By: Amanda Wilson
After months of speculation, President Trump and the Republicans have finally announced their framework for tax reform. While specific details are not known, the key elements of the framework include:
- Reducing the corporate tax rate to 20% (current rate is 35%).
- Providing for a 25% tax rate (current maximum rate for individuals is 39.6%) for income from small businesses owned as sole proprietorships, partnerships and S corporations.
- Providing for individual tax bracket rates of 12%, 25%, and 35% (a change from the current 7 rates that go from 10% to 39.6%).
- Repealing the estate tax and the generation skipping tax.
- Repealing the individual alternative minimum tax.
- Doubling the standard tax deduction to $12,000 for individuals and $24,000 for married couples.
- Increasing the child tax credit.
- Eliminating most itemized deductions for individuals (including deductions for state and local taxes). There will still be tax incentives for mortgage interest and charitable contributions.
- Limiting corporations ability to deduct interest.
- Allowing corporations to expense the cost of new investments in depreciable assets other than structures for at least 5 years.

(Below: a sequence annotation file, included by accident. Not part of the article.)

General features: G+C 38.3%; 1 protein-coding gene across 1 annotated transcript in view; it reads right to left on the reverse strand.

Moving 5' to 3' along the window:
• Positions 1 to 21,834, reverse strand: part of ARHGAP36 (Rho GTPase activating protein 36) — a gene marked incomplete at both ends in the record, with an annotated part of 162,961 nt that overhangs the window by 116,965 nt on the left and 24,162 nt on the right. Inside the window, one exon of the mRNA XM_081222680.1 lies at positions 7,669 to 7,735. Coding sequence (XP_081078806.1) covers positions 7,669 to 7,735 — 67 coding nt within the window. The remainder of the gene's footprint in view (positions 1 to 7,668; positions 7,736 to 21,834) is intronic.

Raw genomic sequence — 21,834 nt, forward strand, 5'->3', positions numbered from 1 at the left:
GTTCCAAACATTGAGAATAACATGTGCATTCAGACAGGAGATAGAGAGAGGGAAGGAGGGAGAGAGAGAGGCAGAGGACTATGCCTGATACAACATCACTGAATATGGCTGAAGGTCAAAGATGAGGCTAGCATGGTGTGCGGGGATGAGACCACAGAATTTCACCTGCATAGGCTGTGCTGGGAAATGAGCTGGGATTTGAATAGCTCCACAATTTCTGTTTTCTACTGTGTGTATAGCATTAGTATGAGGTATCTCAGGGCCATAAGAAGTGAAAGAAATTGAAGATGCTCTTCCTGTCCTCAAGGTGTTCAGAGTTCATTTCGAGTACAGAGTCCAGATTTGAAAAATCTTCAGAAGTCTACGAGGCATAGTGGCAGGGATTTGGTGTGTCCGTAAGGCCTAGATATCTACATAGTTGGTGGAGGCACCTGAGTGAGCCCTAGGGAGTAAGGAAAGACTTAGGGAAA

- Repealing Section 199 deduction for domestic production.
- Replacing the current tax system for U.S. companies operating abroad. U.S. companies will receive a 100% exemption on dividends from related foreign subsidiaries. Any existing accumulated foreign earnings will be treated as repatriated, with the corresponding tax spread out over several years. Earnings held in illiquid assets will be subject to a lower tax rate than earnings held in cash or cash equivalents.
It should be noted that the reform proposal does not currently change the top tax rates for capital gains and dividends (20%) nor does it impact the Affordable Care Act’s 3.8% net investment income tax imposed on high earners.